Majority of UAE professionals believe they’re underpaid – but are we, really?

It’s only human to believe we are worth (much) more than what we’re earning, and the feeling of being underpaid can be detrimental to an employee’s performance.

The notion of being underpaid can not only impact one’s wallet, but also lead to a downward spiral of feeling unvalued and unworthy, leading to unhappiness and lack of self-confidence and low self-esteem.

A majority of professionals in the UAE believe they are underpaid, according to the 2013 Bayt.com Mena Salary Survey, conducted by YouGov, a research and consulting organisation, for the jobs website Bayt.com.

The findings show that we still believe that the grass is greener on the other side of the pasture. According to the survey, 67 per cent of UAE respondents believe that their current salary is lower than that of other companies in their industry, with only 3 per cent stating a high level of satisfaction with their current remuneration.

On the other hand, eight in 10 believe that the cost of living will continue to increase despite the lacklustre performance on the salary front.

However, it might be a case of ambitions versus reality, as previous surveys have revealed that the average salary hike for professionals in the UAE this year is expected at around 5 per cent, above inflation.

Much on the lines of last year, employees in the Middle East can expect an average 5.4 per cent raise in pay for 2013. Those working in the UAE can see a 5 per cent rise in their personal income this year, according to the latest total remuneration survey conducted by Mercer.

The findings suggest that the pay-rise will be more than the inflation, which means real income for the workforce but does not mark any significant changes in pay-hikes from last year. The hikes have been constant over the past couple of years indicating relative economic stability and mature business environment. Hikes are always welcome news but the double-digit pay hikes for many in the UAE still remain a distant dream.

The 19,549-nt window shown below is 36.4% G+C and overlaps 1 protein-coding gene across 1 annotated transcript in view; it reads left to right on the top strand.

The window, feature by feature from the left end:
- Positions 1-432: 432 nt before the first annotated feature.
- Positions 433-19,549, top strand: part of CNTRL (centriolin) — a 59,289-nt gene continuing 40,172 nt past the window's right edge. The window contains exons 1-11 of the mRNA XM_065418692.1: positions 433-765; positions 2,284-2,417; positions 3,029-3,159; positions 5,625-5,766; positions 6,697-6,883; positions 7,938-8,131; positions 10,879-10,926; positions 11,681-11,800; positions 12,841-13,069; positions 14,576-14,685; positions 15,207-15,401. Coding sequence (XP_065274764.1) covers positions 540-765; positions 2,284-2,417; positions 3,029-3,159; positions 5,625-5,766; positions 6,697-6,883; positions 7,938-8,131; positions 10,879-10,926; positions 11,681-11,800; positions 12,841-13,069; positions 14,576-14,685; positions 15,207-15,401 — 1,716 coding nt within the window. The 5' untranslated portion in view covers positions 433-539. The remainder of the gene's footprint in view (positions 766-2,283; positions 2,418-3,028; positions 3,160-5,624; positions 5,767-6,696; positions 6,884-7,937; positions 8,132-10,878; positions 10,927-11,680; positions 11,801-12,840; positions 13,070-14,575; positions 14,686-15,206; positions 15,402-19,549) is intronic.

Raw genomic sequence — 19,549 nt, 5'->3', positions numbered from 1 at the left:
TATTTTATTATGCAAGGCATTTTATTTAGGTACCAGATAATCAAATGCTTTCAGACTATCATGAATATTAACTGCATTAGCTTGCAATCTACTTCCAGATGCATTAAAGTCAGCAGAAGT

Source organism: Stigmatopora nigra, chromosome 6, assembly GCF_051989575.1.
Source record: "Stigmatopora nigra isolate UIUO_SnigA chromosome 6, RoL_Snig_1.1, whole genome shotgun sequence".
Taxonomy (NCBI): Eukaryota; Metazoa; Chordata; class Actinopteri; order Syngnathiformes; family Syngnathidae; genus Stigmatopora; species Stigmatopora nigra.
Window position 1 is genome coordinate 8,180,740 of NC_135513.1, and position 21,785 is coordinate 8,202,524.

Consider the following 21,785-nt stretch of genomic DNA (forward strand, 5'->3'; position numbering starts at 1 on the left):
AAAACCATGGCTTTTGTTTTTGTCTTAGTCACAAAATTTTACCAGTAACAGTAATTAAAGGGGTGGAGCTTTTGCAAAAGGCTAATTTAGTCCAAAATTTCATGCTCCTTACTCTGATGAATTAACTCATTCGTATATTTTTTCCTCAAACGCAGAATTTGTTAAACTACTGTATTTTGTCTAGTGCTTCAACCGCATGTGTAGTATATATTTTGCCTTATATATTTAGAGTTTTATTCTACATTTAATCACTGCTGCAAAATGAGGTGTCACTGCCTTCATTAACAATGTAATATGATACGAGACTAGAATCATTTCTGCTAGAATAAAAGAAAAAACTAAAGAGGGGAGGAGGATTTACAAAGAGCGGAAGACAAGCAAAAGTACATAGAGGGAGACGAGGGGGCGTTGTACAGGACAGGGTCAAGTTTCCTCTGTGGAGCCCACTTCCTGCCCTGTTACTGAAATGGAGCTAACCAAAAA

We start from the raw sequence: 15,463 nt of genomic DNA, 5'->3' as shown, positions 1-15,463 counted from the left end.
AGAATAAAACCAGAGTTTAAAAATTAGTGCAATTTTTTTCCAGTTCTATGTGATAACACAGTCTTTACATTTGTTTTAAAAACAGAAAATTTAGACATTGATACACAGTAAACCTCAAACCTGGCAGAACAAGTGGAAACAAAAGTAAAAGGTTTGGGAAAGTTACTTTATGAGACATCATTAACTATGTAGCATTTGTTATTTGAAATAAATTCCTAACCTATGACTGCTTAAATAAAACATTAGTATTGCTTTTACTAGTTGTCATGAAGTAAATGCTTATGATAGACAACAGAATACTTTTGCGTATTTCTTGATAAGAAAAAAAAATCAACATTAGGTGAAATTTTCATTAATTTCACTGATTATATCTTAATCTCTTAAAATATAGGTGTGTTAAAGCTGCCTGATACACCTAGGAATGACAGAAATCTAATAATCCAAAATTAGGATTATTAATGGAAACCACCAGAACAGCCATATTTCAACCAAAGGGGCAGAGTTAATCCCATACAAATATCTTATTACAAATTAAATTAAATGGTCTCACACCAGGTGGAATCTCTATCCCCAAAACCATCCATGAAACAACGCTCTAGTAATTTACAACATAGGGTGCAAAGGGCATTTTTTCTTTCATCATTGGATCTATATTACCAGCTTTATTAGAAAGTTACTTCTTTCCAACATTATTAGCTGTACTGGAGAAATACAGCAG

The new survey by Bayt.com, however, shows that employees are not a happy lot. But whether or not employees in any sector, in any country will ever claim to be ‘happy’ with their current remuneration should be the subject of another survey!

More than half (53 per cent) of UAE respondents state that their cost of living increased by more than 15 per cent in 2012. They believe this is mostly due to increased rents (80 per cent), rising food and beverage costs (69 per cent), and education fees (38 per cent). Eight out of 10 (78 per cent) believe that the cost of living will continue to rise in 2013, the survey shows.

In terms of their current salary, a fifth of UAE respondents (20 per cent) receive their basic salary only, while 65 per cent receive their basic salary plus benefits. A third (33 per cent) state that 51-75 per cent of their salary package is their basic monthly salary.

Additional benefits received from UAE companies include personal medical insurance (50 per cent), personal annual air ticket (46 per cent), and gratuity (33 per cent), the Bayt survey shows.

 

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